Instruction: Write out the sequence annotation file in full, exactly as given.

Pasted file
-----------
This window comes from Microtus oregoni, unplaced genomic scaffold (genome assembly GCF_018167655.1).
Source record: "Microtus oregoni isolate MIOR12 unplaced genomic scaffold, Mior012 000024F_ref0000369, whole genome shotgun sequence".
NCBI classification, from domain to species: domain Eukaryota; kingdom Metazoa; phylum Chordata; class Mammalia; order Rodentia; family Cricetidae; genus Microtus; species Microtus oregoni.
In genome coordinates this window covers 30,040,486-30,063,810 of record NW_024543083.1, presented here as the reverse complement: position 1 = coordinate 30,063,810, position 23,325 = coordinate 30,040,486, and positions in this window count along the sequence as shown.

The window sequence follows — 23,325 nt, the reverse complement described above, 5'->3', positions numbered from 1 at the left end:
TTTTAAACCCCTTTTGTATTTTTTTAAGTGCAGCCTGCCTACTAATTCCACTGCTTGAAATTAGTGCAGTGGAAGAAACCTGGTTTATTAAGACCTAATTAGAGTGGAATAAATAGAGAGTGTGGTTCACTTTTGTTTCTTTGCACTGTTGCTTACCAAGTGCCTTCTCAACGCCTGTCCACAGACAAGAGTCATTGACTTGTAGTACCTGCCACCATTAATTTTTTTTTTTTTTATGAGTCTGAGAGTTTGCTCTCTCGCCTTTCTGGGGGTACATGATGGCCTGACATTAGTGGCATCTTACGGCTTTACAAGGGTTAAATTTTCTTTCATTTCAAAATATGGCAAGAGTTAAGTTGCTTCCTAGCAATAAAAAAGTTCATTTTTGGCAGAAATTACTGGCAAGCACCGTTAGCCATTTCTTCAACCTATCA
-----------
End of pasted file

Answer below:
This window comes from Microtus oregoni, unplaced genomic scaffold (genome assembly GCF_018167655.1).
Source record: "Microtus oregoni isolate MIOR12 unplaced genomic scaffold, Mior012 000024F_ref0000369, whole genome shotgun sequence".
NCBI classification, from domain to species: domain Eukaryota; kingdom Metazoa; phylum Chordata; class Mammalia; order Rodentia; family Cricetidae; genus Microtus; species Microtus oregoni.
In genome coordinates this window covers 30,040,486-30,063,810 of record NW_024543083.1, presented here as the reverse complement: position 1 = coordinate 30,063,810, position 23,325 = coordinate 30,040,486, and positions in this window count along the sequence as shown.

The window sequence follows — 23,325 nt, the reverse complement described above, 5'->3', positions numbered from 1 at the left end:
TTTTAAACCCCTTTTGTATTTTTTTAAGTGCAGCCTGCCTACTAATTCCACTGCTTGAAATTAGTGCAGTGGAAGAAACCTGGTTTATTAAGACCTAATTAGAGTGGAATAAATAGAGAGTGTGGTTCACTTTTGTTTCTTTGCACTGTTGCTTACCAAGTGCCTTCTCAACGCCTGTCCACAGACAAGAGTCATTGACTTGTAGTACCTGCCACCATTAATTTTTTTTTTTTTTATGAGTCTGAGAGTTTGCTCTCTCGCCTTTCTGGGGGTACATGATGGCCTGACATTAGTGGCATCTTACGGCTTTACAAGGGTTAAATTTTCTTTCATTTCAAAATATGGCAAGAGTTAAGTTGCTTCCTAGCAATAAAAAAGTTCATTTTTGGCAGAAATTACTGGCAAGCACCGTTAGCCATTTCTTCAACCTATCA